21,325,122 20,887,763 À notable transaction at the beginning of this
9,580,633 7,134,621 year was the purchase of the Pennsylvania Coal
Central New Jersey : Company in the interest of the Erie Railroad.
16, 249,486 17.089,379 The Erie now belongs to the combination of prop
6,904,537 7,389,475 ert which embraces the Vanderbilt system,
New York Central & HudEast and West, the Pennsylvania system, East
son River: and West, the New York, Ontario & Western, the
28,443,180 29, 290,852 Lehigh Valley, the Reading, the Baltimore &
11,264,667 10,949,881 Ohio, the Chesapeake & Ohio, and the Norfolk &
Lehigh Valley: Western.
22,659,160 23,049, 282 Other roads yielded to the consolidating ten
5,098,219 3,806, 861 dency. In March, 1901, the Rio Grande & West
Michigan Central: ern was absorbed by the Denver & Rio Grande
15,504,062 16,730, 131 Railroad. In May the Mobile & Ohio was ab
3,499,945 3,500,641 sorbed by the Southern Railway.
Chicago, Rock Island & The gains of the last quarter century are well
Pacific: summed up in “The Railway Age, ” June 14, 1901:
17,500,253 19,469,860 “Railroading has grown from guesswork into an
6,472.841 6,808, 2:20 exact art; disconnected, badly built, poorly
(for 9 mos. ended Dec.31) equipped, unprofitable little roads have been Southern Pacific: merged into perfectly managed systems, corering
55,113,153 63,920,414 thousands of miles with their continuous train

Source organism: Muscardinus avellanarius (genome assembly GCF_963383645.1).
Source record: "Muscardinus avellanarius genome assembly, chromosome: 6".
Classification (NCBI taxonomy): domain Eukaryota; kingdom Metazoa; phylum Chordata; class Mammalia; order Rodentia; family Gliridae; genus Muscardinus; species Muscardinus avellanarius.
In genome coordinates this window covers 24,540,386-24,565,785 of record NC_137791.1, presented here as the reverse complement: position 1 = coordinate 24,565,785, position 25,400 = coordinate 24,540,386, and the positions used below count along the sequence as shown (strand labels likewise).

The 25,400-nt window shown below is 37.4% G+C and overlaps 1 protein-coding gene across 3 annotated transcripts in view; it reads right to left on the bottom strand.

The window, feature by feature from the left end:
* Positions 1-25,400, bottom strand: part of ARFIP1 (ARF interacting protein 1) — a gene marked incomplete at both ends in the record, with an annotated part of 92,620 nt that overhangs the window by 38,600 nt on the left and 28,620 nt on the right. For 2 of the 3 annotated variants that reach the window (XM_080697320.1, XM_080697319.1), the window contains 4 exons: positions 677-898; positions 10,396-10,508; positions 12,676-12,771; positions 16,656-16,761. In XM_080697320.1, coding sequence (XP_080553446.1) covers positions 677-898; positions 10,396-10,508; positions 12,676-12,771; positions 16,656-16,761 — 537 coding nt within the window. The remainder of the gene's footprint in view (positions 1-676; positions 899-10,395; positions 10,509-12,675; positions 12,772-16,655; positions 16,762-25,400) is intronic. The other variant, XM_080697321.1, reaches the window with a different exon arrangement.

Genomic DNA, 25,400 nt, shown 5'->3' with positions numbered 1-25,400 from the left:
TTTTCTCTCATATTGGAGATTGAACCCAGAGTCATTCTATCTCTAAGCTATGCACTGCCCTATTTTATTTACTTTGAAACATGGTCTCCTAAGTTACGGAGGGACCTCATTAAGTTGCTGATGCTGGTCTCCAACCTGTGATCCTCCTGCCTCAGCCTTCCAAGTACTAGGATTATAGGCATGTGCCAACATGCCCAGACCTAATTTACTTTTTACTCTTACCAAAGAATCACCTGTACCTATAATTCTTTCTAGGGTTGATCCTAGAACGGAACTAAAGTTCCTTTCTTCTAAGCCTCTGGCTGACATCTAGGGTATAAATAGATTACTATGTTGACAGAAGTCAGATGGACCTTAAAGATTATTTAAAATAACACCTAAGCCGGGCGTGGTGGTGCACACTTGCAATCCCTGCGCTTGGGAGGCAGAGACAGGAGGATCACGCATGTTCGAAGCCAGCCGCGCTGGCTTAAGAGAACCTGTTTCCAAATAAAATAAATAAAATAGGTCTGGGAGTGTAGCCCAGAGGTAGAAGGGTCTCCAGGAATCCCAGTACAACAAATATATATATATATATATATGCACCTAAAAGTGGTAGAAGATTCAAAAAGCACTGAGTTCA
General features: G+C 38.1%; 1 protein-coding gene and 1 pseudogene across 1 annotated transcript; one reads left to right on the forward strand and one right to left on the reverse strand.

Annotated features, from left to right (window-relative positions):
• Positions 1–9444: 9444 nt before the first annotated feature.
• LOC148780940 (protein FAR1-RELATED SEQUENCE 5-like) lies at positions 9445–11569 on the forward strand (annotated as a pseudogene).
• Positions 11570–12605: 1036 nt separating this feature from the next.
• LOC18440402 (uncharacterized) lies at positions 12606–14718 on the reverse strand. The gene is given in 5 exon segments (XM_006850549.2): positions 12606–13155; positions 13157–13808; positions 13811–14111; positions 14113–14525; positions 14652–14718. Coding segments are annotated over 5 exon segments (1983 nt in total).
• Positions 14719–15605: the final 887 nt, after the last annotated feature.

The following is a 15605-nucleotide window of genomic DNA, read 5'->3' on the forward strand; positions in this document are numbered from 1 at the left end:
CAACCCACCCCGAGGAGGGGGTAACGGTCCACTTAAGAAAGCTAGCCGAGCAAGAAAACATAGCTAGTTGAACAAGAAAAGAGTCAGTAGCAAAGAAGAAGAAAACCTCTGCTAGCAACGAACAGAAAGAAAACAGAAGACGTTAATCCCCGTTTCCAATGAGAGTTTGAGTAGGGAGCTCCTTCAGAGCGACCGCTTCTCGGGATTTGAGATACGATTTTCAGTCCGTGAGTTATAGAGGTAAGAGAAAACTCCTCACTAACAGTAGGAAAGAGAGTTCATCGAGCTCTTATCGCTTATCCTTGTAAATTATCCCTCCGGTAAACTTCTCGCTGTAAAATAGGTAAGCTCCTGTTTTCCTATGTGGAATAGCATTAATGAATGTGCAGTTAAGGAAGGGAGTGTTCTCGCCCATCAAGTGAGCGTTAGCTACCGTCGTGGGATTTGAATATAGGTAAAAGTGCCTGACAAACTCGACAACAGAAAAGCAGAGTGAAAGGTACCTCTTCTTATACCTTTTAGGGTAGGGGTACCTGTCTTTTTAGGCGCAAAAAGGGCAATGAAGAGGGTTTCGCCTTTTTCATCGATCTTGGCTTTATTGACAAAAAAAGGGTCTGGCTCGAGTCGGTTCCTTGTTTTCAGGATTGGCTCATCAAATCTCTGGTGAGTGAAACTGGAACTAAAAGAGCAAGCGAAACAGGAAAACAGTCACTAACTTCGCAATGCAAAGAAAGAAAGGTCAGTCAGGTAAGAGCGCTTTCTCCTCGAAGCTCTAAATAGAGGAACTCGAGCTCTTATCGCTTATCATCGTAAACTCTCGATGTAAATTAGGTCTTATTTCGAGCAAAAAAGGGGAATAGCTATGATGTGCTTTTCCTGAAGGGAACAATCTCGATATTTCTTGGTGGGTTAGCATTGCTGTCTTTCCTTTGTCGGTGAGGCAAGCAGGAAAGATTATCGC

19,953, 743 22,511,614 service; steady reductions of rates and increase of facilities bave taken from the public almost
A few reports have appeared covering a part of all excuse for faultfinding: the era of railway
1901, published by the Chicago & Northwestern strikes has been followed by a long period of
and other companies. Figures are given for
1900 and 1901, to show the earning power of harmony between the companies and their
these roads. employees, and the standards of railway work and morals in all departments have been very
1900 greatly raised."
The railway mileage of the United States in 1900 was 195,000; gross earnings were $1,336,000, Chicago & Northwestern 000; net earnings, $447,000,000; dividends paid, Gross earnings.
842,950,805 $43,015,977 $109,000,000; gross earnings per mile, $7,161; net Net earnings.
17,176,395 17,152,416 earnings per mile, $2,400.
(for year ended May 31) The tabulation of the gross earnings of the Chicago, Burlington & United States railroads is given in the New York Quincy: "Financial Chronicle,” March 9, 1901. The aggre Gross earnings.
39,969,255 41,617,145 gate covers 176,645 miles of road for 1900.
The Net earnings.
7,252,369 6,955, 100 total earnings of 211 roads were $1,532,531,042, (for 10 mos.ended April 30) against $1,419,277,966 in 1899, an increase of $113, Baltimore & Ohio: 539,840 or nearly 8 per cent. Returns for nearly Gross earnings
38,988, 801 43,072,846 20,000 miles were not included in the total.
17,798,810 14,44,458 In the succeeding months of 1901 there have (for 11 mos. ended May 31) been noteworthy improvements over the earn Illinois Central: ings in the first two months of 1900. The gross Gross earnings
27,214,709 30,816,720 earnings of 134 roads in January were $96,775, Net earnings.
8,681,153 9,681,128 072, as compared with $87,369, 280 in January, (for 10 mos.ended April 30) 1900; net earnings were $30,880,437, against $26,